July 20th, 2010 at 10:15 AM ^

Both the X-43 and X-51 are testbeds for "scramjet" (Supersonic Combustion Ramjet) technology. The difference between the X-43 and X-51is that the X-51 was designed to test a scramjet with a relatively long burn time (up to 300 seconds, if it works out). The X-43, which was primarily a test to see if they could get a scramjet to fly at all, had a maximum 12 second burn time.


July 20th, 2010 at 10:30 AM ^

That's right, there's basically nothing that moves other than the fuel itself. That's why they need a booster rocket to get them moving fast enough to ignite. A ramjet operates under the same principle. This difference is that, in a ramjet, shock waves in the inlet slow the airflow down to subsonic velocities in the combustion chamber. In a scramjet, the airflow is still supersonic in the combustion chamber. It is extremely difficult to keep a flame burning at supersonic speeds, which is why these things are still in a very experimental stage.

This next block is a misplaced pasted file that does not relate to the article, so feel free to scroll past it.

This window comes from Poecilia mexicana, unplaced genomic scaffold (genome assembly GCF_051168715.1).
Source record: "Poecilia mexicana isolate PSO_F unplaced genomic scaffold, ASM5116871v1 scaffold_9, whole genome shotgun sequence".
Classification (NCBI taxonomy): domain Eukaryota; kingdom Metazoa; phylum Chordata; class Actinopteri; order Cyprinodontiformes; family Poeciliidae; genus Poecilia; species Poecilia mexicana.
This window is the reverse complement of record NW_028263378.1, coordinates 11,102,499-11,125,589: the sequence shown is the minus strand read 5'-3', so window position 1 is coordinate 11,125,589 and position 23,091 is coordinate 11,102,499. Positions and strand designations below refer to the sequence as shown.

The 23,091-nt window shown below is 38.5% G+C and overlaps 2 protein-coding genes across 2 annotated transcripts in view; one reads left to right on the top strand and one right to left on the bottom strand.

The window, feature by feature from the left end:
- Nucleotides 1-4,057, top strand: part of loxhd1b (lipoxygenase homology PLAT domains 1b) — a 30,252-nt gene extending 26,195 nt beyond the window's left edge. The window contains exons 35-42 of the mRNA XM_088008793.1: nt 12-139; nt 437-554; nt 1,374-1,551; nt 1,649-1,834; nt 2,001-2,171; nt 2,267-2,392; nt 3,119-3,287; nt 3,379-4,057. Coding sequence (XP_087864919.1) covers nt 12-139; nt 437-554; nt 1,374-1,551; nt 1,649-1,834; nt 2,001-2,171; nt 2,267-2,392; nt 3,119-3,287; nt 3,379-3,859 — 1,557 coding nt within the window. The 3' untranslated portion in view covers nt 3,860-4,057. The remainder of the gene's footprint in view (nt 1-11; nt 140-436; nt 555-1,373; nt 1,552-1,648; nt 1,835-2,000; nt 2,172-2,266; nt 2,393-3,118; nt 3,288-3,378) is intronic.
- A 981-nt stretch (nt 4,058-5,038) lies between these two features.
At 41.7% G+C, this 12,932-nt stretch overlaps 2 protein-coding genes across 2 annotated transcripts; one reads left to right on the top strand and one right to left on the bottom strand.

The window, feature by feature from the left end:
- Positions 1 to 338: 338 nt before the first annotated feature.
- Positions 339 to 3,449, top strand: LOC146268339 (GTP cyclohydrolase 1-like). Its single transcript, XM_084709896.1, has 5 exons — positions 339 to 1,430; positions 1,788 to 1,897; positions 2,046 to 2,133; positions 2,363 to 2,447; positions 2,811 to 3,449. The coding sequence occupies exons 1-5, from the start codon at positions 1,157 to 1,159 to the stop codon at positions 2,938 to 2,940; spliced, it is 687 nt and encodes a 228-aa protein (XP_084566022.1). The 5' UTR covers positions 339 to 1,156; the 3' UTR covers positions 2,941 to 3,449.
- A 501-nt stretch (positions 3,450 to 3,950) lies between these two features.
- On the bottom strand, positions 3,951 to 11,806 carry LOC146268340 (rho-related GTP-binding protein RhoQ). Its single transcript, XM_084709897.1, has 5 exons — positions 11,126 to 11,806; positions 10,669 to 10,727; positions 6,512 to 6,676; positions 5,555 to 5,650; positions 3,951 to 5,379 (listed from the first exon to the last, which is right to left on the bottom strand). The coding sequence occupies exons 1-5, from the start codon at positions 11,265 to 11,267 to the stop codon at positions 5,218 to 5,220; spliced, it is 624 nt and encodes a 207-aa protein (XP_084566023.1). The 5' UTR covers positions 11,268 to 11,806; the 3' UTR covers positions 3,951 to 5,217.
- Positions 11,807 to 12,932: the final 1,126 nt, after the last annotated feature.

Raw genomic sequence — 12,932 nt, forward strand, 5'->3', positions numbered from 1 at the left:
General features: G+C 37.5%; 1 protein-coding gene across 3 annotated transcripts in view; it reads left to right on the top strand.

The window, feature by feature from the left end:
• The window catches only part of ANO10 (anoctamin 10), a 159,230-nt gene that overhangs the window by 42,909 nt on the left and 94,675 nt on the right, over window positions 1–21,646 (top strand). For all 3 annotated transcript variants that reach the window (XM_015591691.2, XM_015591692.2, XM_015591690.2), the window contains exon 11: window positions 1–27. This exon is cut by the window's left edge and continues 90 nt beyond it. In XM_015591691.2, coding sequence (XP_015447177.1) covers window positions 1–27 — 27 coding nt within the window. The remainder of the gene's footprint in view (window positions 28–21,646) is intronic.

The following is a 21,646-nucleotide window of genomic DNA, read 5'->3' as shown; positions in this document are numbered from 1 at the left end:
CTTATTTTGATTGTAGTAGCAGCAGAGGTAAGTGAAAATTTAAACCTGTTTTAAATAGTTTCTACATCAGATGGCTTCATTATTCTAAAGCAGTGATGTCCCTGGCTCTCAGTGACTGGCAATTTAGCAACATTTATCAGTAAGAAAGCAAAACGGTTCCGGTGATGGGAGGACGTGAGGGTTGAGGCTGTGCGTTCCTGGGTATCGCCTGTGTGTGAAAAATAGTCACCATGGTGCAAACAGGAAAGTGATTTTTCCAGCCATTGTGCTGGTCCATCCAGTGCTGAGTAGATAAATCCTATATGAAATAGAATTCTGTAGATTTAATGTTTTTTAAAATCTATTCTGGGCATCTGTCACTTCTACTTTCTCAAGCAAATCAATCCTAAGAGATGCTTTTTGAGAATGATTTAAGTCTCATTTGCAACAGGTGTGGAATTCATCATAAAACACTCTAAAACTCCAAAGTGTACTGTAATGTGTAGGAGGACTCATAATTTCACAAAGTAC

July 20th, 2010 at 7:27 AM ^

A 14 foot long, angular, "shark-shaped" craft with no wings to speak of traveling Mach 5... Yeah, that's not going to prompt dozens of calls to local TV stations about aliens every time it flies.

I believe this just proves that the Air Force really gets off on messing with the foil hat crowd.


July 20th, 2010 at 9:55 AM ^

The company I work for is also on the super/hypersonic bandwagon, having also just launched a craft that flew 110 miles at mach 3.3 and executed a dive.  Their whole purpose is to serve as target vehicles for the military out over the Pacific.  Exciting stuff - hopefully it finds its way into commercial air transportation sometime in our lifetimes!